Candidates are reminded that it is illegal to place signs inside state rights-of-way, which includes the area along highways or on bridges. In this photo from 2018, ODOT maintenance workers pause mowing operations to remove a large campaign sign from along the highway.
As the 2020 election season shifts into high gear approaching the summer, the Oklahoma Department of Transportation is reminding political candidates and volunteers to not jeopardize safety and to do their part in saving taxpayer money and keeping Oklahoma’s highways and interstates free of unsightly litter.
Placing yard signs to help promote candidates may be a long-standing tradition in Oklahoma politics, but the areas along highways or on bridges are off-limits. State law actually prohibits such signs from being placed in state rights-of-way due to safety concerns. In addition to potentially blocking drivers’ views at intersections or ramps, illegal sign placement endangers volunteers who try to post them along high-speed roadways or on bridges. Generally, the public right-of-way includes the area of grass between a highway and the nearest fence.
The best strategy for safe and legal politicking is for candidates to place signs on private property with the landowner’s permission. Inside city limits, candidates should check local ordinances for questions regarding municipal streets and rights-of-way. However, even within city limits, signs are prohibited on state-maintained highways, overpasses and bridges.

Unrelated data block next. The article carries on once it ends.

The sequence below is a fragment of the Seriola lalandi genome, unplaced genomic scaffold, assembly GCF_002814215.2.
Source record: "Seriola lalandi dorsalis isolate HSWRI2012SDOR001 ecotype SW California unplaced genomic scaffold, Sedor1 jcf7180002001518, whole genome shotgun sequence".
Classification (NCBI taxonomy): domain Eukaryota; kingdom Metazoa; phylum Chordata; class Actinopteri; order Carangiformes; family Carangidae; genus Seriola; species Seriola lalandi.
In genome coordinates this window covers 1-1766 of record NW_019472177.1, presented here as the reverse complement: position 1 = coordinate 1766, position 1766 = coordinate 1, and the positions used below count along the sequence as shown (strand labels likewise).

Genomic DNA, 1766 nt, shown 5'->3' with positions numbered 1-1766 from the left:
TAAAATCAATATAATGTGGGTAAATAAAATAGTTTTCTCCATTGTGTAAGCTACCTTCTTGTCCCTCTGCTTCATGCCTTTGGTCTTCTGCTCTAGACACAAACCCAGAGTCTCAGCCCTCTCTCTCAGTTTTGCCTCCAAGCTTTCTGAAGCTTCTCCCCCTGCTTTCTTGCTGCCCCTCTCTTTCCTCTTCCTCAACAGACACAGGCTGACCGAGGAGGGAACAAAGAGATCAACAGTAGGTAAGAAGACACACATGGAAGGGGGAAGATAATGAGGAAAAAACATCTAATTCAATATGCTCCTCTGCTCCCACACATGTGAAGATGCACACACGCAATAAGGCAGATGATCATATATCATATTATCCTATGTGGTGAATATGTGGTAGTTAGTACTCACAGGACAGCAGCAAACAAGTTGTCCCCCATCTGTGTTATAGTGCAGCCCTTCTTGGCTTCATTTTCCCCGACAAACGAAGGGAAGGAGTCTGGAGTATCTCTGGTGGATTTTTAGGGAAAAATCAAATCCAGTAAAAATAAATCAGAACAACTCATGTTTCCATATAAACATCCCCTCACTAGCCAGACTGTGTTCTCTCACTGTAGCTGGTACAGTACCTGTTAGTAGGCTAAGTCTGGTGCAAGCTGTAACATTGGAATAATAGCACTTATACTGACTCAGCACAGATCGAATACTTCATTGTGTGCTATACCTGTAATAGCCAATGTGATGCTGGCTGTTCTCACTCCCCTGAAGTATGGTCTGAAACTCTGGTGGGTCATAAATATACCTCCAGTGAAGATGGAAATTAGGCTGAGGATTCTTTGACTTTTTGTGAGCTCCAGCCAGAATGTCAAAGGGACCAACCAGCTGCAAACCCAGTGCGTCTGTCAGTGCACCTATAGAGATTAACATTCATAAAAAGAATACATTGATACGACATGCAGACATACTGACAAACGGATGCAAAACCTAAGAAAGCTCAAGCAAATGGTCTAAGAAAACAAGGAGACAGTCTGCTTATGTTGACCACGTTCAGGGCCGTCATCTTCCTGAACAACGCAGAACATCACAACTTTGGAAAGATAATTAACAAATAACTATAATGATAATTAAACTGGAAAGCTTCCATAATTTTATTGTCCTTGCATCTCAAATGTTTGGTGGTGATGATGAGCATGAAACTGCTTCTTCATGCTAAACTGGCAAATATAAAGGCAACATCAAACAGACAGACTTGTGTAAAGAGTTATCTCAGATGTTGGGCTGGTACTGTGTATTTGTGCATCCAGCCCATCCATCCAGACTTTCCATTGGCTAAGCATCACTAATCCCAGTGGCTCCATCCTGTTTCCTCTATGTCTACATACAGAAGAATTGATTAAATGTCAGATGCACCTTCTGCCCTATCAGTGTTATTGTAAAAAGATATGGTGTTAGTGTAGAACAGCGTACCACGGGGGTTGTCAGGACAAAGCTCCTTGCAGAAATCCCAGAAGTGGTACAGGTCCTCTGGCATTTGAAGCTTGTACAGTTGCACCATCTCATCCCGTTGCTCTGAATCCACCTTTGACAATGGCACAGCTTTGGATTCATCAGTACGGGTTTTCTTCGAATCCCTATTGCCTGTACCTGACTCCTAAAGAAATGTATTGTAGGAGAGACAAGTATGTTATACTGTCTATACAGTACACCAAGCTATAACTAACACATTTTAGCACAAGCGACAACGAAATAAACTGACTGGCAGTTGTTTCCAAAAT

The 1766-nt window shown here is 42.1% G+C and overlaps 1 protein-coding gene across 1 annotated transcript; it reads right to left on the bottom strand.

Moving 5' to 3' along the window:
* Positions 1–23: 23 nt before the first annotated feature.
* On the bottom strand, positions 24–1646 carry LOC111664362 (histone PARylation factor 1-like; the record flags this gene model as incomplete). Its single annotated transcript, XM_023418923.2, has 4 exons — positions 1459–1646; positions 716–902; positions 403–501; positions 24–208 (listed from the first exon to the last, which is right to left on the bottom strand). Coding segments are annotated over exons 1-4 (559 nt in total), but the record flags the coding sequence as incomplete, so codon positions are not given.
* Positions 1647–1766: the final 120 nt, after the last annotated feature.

When signs are illegally placed, ODOT crews spend time away from other highway maintenance operations to pull them out of the ground, which can be time-consuming and hazardous. Removal of litter, including illegal signs, also delays highway mowing since the signs and posts could potentially damage state equipment.
Each year, nearly $6 million is spent by the department to pick up trash along Oklahoma highways, including illegally placed signs. This money comes out of ODOT’s maintenance budget, the same source of funds for patching potholes, repairing guardrail, mowing and clearing snow and ice. This expense is in addition to the untold amounts of time and money volunteer groups and local governments spend removing litter.